DVT and long haul flights

We have received a number of enquiries from policyholders regarding the dangers of death or serious illness from blood clots forming while travelling on aircraft and particularly long haul flights.

We have taken medical advice from MediQuote, one of the UK's leading travel related medical assessment companies, and their recommendations and advice appear below. This advice is based on the recent report by the scientific committee of the House of Lords (November 2000).

We would like to assure you that, for most people, the risk of developing thrombosis is quite low. However, there are some very basic precautions that everyone should take when flying. The following list of points may therefore be useful to you.

What is DVT?
Deep vein thrombosis (DVT) involves the formation of a blood clot in the leg. Sufferers are not always aware that a clot has formed and, on occasion, people have collapsed shortly after leaving the aircraft. This is because the clot can move from the leg to the lung, a condition known as pulmonary embolism. Pulmonary embolism can be instantly fatal, whilst untreated DVT is extremely dangerous and may require a stay in hospital.

What causes it?
Primarily, lack of movement over a prolonged period is thought to be the main cause, leading to impaired blood circulation. On an aeroplane, this can be more likely on long flights. Dehydration, which is often made worse by the dry air circulated on aeroplanes, increases the risk - and alcohol, which is served on most flights, increases the risk of dehydration.

DVT can happen anywhere. Lack of movement on a long train trip or car journey could also bring it on. However, the length of some flights and the relatively cramped seat conditions can make flying a more likely cause for some people.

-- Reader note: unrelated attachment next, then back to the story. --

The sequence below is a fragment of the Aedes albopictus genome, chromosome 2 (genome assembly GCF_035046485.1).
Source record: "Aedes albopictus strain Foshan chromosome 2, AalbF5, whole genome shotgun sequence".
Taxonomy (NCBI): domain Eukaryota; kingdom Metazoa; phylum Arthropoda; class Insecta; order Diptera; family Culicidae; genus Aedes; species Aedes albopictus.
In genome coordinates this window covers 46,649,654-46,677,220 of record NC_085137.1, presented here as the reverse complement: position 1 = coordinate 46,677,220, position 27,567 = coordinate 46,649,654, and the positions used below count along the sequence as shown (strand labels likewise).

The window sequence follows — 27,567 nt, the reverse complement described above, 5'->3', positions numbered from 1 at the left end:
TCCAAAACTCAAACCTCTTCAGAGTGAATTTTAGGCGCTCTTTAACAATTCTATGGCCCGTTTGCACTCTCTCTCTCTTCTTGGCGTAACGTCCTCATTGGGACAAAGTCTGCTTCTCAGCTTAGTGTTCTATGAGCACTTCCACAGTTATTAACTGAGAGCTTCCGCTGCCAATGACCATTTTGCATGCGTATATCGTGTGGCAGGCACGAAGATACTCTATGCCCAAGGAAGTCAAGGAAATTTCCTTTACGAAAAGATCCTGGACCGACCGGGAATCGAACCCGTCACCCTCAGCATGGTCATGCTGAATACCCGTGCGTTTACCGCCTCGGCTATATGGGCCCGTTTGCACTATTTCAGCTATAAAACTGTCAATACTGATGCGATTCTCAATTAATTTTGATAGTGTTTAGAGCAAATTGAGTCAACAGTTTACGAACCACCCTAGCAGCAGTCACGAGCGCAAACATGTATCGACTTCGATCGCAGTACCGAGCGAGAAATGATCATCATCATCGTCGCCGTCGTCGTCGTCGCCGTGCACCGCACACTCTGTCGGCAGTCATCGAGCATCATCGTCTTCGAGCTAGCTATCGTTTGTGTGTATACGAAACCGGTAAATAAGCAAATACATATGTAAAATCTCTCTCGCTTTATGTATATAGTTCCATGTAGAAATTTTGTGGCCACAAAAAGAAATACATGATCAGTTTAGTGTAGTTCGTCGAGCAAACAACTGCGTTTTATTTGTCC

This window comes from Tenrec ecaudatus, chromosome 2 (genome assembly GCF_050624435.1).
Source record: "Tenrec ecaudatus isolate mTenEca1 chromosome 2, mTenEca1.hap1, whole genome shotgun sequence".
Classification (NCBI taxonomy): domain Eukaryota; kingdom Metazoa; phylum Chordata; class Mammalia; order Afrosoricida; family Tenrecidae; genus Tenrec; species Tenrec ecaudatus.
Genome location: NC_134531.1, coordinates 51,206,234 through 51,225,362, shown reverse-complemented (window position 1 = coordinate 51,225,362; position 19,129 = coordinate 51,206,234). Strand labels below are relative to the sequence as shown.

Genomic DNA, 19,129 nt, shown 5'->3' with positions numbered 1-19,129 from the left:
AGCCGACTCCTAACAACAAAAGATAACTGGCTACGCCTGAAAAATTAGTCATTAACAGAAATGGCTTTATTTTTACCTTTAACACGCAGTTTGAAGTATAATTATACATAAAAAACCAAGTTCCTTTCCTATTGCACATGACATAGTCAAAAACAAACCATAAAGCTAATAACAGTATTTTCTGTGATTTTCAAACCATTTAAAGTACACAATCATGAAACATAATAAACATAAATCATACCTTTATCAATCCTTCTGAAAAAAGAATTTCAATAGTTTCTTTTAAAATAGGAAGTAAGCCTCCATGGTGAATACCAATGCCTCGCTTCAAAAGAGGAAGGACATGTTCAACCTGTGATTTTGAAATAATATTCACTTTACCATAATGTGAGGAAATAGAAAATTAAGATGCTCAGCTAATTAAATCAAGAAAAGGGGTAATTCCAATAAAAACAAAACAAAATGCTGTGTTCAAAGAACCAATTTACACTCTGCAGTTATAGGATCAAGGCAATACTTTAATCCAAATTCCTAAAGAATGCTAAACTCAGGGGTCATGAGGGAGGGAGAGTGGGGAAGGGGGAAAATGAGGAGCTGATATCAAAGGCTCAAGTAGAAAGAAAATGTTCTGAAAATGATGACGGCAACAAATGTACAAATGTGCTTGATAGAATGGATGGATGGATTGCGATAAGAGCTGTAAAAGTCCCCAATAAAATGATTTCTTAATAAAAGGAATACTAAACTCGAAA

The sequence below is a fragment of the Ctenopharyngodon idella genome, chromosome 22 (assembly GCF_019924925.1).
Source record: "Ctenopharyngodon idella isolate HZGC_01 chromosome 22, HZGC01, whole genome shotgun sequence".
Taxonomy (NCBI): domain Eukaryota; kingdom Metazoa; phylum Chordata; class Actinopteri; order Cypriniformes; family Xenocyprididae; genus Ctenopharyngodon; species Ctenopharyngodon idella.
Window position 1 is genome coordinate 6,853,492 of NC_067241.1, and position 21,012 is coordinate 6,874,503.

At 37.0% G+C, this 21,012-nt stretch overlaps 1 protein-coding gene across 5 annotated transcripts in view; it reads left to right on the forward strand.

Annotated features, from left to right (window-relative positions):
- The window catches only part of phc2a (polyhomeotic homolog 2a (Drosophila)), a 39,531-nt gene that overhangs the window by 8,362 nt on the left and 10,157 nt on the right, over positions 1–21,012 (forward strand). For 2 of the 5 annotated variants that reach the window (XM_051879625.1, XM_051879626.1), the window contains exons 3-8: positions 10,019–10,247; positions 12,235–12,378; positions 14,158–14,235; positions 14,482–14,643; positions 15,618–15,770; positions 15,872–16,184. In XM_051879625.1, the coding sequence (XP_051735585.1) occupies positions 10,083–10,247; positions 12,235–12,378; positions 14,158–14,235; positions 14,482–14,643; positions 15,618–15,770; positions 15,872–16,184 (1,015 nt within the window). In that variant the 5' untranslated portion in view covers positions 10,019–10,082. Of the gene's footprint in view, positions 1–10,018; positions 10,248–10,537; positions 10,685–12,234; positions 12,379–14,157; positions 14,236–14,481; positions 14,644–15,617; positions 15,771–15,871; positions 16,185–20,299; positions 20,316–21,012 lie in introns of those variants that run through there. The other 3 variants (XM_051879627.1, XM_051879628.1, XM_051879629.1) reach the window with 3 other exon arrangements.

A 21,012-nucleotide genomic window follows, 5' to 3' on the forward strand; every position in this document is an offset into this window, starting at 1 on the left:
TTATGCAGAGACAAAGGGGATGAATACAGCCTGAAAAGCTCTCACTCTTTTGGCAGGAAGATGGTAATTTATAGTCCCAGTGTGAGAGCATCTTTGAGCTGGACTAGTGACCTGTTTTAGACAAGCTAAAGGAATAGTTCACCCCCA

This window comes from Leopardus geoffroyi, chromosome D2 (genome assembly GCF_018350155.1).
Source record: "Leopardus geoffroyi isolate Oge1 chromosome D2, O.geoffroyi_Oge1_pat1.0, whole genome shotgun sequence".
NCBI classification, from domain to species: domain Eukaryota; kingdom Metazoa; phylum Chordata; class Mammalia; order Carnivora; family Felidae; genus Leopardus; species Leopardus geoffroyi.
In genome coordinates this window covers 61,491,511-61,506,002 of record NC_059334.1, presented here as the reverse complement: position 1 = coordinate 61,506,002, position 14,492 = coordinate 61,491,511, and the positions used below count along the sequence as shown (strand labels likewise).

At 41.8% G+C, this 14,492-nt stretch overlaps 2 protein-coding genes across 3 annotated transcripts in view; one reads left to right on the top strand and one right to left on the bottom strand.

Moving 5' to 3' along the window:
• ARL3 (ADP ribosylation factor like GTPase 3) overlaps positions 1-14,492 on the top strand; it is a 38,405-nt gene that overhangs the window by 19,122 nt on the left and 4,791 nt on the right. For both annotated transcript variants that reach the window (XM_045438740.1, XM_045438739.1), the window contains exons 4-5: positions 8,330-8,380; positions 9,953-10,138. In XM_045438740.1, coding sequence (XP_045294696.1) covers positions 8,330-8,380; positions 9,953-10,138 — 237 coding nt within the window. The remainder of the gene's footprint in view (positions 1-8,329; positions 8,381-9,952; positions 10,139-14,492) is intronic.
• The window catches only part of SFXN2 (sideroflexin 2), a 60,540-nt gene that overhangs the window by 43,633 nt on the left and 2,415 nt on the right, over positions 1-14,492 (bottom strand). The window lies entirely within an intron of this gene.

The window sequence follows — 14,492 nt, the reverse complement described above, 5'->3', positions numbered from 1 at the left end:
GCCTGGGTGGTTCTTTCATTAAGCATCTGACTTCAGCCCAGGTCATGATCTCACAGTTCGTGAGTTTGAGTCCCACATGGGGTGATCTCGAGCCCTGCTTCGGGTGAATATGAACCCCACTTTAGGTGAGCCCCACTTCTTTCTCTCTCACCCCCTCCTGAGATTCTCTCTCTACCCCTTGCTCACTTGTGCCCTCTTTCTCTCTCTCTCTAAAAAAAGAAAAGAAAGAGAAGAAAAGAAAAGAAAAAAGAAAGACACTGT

Warning signs
Signs can be slight and mistaken for numbness or cramp, but you may feel a hot, painful or swollen leg. If cramp does not resolve after movement, seek medical advice without delay. Try to avoid flight related DVT. Everyone should follow these points when flying:

  • Move around occasionally in the cabin and seat - don't let your legs get too cramped or immobile.
  • Whilst sitting, exercise calf muscles by flexing and rotating ankles every half hour.
  • Avoid excess alcohol and caffeinated drinks (coffee, tea, some soft drinks) before and during flight.
  • Drink water (for example, a glass each hour), or non-caffeinated drinks and juices.

Additional precautions for higher risk groups
The above precautions should be taken by all air passengers. However, the following three levels of higher risk groups need to take additional precautions, in addition to those listed above:

Minor: Age 40+; very tall/short/obese; previous/current leg swelling for any reason; recent minor leg injury or body surgery; extensive varicose veins. In addition to the normal precautions outlined above, people with any of these conditions should keep sleep breaks short (no pills), and possibly consider wearing support stockings.

Moderate: Pregnancy; on contraceptive pill; recent major leg injury or surgery; recent heart disease; hormone medication/HRT; family DVT history. These people should seek professional medical advice. They should discuss with a doctor the taking of low dose aspirin and wearing compression stockings.

Substantial: Previous or current DVT; known clotting tendency; recent major surgery or stroke; current malignant disease or chemotherapy; paralysed lower limbs. These people should consider avoiding or postponing their flight and should seek medical advice. If they do travel, they should undertake all of the above precautions and should see a doctor about taking low molecular weight heparin instead of aspirin.

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